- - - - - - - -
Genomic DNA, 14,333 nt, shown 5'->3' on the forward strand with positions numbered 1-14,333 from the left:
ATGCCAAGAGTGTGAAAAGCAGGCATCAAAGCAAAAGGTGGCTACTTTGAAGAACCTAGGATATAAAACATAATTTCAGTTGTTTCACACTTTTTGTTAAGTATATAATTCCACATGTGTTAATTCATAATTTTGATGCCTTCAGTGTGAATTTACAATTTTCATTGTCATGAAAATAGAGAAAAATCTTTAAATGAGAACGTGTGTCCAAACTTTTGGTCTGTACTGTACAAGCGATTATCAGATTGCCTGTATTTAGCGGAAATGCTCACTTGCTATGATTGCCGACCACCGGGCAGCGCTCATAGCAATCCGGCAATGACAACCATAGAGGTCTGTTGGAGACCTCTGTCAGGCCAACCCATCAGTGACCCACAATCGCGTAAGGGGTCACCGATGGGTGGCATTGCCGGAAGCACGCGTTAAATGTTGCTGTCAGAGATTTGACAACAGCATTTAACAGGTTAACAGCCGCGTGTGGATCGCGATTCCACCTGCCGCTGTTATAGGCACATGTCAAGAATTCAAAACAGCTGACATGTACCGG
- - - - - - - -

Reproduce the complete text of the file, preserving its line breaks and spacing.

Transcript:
Genomic DNA, 14,333 nt, shown 5'->3' on the forward strand with positions numbered 1-14,333 from the left:
ATGCCAAGAGTGTGAAAAGCAGGCATCAAAGCAAAAGGTGGCTACTTTGAAGAACCTAGGATATAAAACATAATTTCAGTTGTTTCACACTTTTTGTTAAGTATATAATTCCACATGTGTTAATTCATAATTTTGATGCCTTCAGTGTGAATTTACAATTTTCATTGTCATGAAAATAGAGAAAAATCTTTAAATGAGAACGTGTGTCCAAACTTTTGGTCTGTACTGTACAAGCGATTATCAGATTGCCTGTATTTAGCGGAAATGCTCACTTGCTATGATTGCCGACCACCGGGCAGCGCTCATAGCAATCCGGCAATGACAACCATAGAGGTCTGTTGGAGACCTCTGTCAGGCCAACCCATCAGTGACCCACAATCGCGTAAGGGGTCACCGATGGGTGGCATTGCCGGAAGCACGCGTTAAATGTTGCTGTCAGAGATTTGACAACAGCATTTAACAGGTTAACAGCCGCGTGTGGATCGCGATTCCACCTGCCGCTGTTATAGGCACATGTCAAGAATTCAAAACAGCTGACATGTACCGG